Final Presentation and Reflection


Confronted with the challenge of creating a toy using solely rubber bands and one other material, I thought of a variety of ideas. From the myriad sketches, one concept that stuck out to me was inspired by a childhood joy I share with many: a ride-on car. Looking to effectively employ rubber bands and enhance the user experience, I decided to design a life-size wind-up car for people of all ages. Ideally, this oversized wind-up vehicle would not only be an attractive decoration and entertaining toy to observe, but also something the user could sit on for an exhilarating experience. The life-size wind-up wooden car would both blend in with a child’s toy collection and could free an adult’s inner child.









I fear I nervously rushed through my presentation, thinking I would disappoint my peers and the critique guests due to the inability to ride on the car. However, I think David Ringholz epitomized my design when he acknowledged although it cannot transport a person, the product still accomplishes my goal of evoking an adult’s inner child. As he explained, in reality this is probably a side table that doesn’t get much attention nor use beyond holding items. On the occasion, though, that an adult does reel it back, there is that inherent, childish joy.

Until David said this, I think I was too focused on making the car transport a human and unable to step back and neutrally evaluate the life-size wooden wind-up toy. David accurately expressed my frustration when I couldn’t find a rubber band that would make the car work, pointing out that during the design process, when you reach a daunting, maybe impossible, challenge you question your concept and wonder, “is this worth it?” For example, is it worth finding the world’s strongest rubber band to make this work? Is this a good, worthy design? Thus, I was elated when David resolved this question with, essentially, “I think you proved it was,” and furthermore, “for the challenges you faced and things you had to learn, you’re asking the right questions, moving the design forward at a good rate, and, for a young and new designer, this was a successful project.”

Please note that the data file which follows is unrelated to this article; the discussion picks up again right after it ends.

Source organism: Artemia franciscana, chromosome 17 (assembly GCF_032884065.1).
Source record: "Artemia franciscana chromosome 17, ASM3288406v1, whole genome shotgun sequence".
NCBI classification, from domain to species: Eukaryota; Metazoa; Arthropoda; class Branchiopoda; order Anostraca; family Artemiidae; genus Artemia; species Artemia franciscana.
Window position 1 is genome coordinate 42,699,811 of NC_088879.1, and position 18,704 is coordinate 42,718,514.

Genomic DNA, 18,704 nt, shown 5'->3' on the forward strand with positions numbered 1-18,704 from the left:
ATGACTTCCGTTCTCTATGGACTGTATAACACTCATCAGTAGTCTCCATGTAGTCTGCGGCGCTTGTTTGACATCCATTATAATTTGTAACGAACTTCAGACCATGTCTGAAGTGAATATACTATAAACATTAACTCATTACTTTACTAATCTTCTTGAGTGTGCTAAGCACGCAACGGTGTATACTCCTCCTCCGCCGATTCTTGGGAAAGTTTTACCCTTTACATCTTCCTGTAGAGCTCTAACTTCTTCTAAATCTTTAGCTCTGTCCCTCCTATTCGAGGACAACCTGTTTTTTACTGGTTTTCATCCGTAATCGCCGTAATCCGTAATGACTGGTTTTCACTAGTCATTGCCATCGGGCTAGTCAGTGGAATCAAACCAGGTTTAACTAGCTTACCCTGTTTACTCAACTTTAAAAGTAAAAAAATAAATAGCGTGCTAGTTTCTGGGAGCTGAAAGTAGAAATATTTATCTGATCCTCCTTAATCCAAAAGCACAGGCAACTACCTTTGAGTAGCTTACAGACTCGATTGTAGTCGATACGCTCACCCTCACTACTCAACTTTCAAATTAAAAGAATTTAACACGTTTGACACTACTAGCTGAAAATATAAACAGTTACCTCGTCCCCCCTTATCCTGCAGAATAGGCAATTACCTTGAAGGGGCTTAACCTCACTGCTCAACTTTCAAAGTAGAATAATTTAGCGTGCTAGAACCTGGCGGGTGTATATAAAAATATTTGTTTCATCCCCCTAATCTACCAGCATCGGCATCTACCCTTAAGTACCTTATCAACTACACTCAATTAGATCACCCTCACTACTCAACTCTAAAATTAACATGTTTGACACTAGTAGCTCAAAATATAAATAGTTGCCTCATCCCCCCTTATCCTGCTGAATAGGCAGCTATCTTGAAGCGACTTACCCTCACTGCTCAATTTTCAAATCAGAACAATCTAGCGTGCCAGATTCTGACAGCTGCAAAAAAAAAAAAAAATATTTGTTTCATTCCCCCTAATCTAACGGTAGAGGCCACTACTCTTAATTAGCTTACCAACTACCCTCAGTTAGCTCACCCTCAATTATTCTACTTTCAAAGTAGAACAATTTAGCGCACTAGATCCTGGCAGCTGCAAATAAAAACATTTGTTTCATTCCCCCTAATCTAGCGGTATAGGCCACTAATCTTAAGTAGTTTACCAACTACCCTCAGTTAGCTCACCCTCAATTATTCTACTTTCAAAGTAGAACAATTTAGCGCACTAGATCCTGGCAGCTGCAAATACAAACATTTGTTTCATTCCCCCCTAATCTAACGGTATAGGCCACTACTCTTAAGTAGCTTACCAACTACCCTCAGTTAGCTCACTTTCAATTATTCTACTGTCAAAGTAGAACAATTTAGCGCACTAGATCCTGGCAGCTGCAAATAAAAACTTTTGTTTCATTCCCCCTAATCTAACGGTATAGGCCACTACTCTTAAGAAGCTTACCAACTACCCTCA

I recognize my design is not perfect and there are a variety of ways it could be improved. Likewise, I have a lot of room for personal growth in sketching, designing, craftsmanship, photographing, presenting, and more. However, especially after the critique, I feel like I have grown as a student and I am proud of the work I produced for this rubber band toy project.


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